You should be feeling your baby kick this week, although it won’t feel like a kick. It will feel more like a fluttering, but as each week passes, you’ll feel it more often and stronger. Your baby is 5 inches long and weighs about 6 ounces. Most of the systems are in place and functioning, though there’s still a lot of growing to do.
You may find that you have a constant head cold and stuffed nose. That’s normal during pregnancy, and unfortunately, it can last a whole pregnancy. Talk to your doctor about what you can do to relieve the symptoms. A steamy shower, soup or hot cup of tea should do the trick temporarily.
If you find that you’re gaining too much weight, don’t worry. Most of the weight you gain will disappear within 4-6 weeks of birth. As long as you’re eating healthy and not eating junk for 9 months, you should be able to lose the weight fairly quickly. Try to eat 5-6 smaller meals throughout the day, but take the time to eat a healthy breakfast. If you start your day on a full stomach, chances are you’ll be less hungry and you’ll also have more energy. If you are having a hard time gaining weight, whether due to nausea or aversion to food, don’t worry too much. Your baby is getting the nutrients she needs from the little food you are eating. Instead of eating crackers and pretzels all day, though, there are other fat-rich foods that you may be able to stomach, such as ice cream (calcium), peanut butter (protein), dried fruits (vitamin C), avocado and nuts.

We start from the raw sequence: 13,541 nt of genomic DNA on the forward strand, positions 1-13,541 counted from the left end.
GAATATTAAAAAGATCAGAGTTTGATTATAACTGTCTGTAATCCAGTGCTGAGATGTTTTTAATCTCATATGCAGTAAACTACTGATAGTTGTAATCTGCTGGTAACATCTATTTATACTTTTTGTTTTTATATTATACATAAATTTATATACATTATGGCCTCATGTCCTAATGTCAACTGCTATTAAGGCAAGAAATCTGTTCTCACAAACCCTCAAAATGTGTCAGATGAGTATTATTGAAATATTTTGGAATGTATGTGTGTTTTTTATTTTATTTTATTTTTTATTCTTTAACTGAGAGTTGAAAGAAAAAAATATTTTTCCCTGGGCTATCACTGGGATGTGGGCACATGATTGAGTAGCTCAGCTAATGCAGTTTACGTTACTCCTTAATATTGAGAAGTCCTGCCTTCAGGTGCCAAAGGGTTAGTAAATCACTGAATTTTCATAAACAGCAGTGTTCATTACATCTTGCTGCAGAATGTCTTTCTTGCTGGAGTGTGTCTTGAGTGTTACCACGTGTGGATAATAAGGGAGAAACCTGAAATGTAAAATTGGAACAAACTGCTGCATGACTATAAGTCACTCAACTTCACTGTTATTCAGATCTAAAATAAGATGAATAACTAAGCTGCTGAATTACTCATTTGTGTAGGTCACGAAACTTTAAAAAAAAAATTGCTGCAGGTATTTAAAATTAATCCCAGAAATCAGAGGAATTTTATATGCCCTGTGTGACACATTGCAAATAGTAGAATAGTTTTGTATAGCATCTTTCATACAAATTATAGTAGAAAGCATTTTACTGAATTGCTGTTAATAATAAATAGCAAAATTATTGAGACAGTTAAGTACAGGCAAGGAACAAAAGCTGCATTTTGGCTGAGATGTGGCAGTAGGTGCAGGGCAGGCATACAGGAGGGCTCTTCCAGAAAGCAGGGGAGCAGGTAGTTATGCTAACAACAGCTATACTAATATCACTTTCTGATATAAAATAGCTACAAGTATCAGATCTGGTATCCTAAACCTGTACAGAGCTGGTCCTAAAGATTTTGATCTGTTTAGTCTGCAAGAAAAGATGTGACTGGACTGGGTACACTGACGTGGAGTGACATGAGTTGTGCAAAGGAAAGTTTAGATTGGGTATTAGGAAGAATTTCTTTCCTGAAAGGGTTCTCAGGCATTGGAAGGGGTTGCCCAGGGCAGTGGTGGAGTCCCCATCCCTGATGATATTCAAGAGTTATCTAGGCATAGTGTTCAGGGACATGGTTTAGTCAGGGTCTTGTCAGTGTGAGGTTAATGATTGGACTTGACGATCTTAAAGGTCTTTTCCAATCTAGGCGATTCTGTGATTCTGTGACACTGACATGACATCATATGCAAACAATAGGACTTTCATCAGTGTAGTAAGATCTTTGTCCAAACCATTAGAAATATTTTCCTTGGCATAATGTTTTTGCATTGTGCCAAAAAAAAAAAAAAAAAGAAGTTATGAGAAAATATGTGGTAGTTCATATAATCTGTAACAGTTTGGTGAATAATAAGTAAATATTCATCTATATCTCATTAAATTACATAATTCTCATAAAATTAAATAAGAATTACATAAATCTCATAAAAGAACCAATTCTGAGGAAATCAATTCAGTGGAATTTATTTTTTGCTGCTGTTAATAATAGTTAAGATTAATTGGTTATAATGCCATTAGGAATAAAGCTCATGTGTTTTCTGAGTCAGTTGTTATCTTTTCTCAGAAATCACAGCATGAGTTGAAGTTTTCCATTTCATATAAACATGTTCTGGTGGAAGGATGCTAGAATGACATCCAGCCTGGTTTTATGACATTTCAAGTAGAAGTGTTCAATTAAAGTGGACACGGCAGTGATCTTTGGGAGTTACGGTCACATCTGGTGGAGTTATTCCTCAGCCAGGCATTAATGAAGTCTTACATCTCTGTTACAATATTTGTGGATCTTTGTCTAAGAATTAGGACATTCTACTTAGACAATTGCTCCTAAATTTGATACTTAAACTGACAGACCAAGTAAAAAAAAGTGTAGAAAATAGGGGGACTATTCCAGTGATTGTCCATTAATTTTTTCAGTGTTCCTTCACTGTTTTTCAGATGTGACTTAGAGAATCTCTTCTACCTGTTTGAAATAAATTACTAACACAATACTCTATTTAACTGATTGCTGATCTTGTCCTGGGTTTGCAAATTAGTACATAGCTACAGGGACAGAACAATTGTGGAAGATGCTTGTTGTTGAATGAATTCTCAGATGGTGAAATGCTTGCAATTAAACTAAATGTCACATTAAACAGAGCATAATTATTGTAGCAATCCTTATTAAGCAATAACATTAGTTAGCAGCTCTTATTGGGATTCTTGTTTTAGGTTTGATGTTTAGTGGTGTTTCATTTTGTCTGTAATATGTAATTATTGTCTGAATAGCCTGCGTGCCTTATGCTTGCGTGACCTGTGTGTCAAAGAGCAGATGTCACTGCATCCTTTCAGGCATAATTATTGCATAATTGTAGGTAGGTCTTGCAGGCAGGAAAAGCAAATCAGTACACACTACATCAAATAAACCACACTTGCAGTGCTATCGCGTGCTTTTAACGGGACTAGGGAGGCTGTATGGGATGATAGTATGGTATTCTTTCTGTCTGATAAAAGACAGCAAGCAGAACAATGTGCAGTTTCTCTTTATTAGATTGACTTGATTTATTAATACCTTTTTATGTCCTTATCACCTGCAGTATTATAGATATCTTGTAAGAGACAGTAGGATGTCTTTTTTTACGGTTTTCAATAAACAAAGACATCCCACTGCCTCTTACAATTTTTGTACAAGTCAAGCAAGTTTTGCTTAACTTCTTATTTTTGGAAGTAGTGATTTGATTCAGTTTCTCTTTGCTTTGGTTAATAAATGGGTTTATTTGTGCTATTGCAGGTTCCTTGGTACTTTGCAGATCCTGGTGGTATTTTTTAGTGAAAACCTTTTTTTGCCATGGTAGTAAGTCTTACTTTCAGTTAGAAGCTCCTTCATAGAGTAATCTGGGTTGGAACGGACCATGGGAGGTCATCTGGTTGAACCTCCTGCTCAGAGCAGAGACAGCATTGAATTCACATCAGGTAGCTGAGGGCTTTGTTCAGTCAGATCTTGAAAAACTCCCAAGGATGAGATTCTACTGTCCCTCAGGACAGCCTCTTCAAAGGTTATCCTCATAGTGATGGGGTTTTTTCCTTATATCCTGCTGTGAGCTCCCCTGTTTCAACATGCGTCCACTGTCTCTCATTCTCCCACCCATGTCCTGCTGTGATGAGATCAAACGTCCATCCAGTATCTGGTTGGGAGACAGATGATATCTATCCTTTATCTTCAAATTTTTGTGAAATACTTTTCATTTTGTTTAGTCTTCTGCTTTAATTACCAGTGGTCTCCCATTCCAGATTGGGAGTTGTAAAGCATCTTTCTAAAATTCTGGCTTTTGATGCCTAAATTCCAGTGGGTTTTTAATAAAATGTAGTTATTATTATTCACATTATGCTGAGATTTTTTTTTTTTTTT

In response to the question, “What do I need to know about Preeclampsia?” – Lauren T. from California
Preeclampsia is protein in urine and high blood pressure that usually develops after week 20. The symptoms are hand and feet swelling, weight gain, headaches, nausea, abdominal pain and sudden weight gain. You are at higher risk if you have a family history, if you are obese, if you have diabetes, blood clotting disorder or kidney disease, if you are older than 35, and if you are carrying multiples. The only cure for Preeclampsia is to end the pregnancy. If you are still early, your doctor may put you on bed rest and monitor you very closely until your baby can be delivered. There are certain medications that can help lower your blood pressure.
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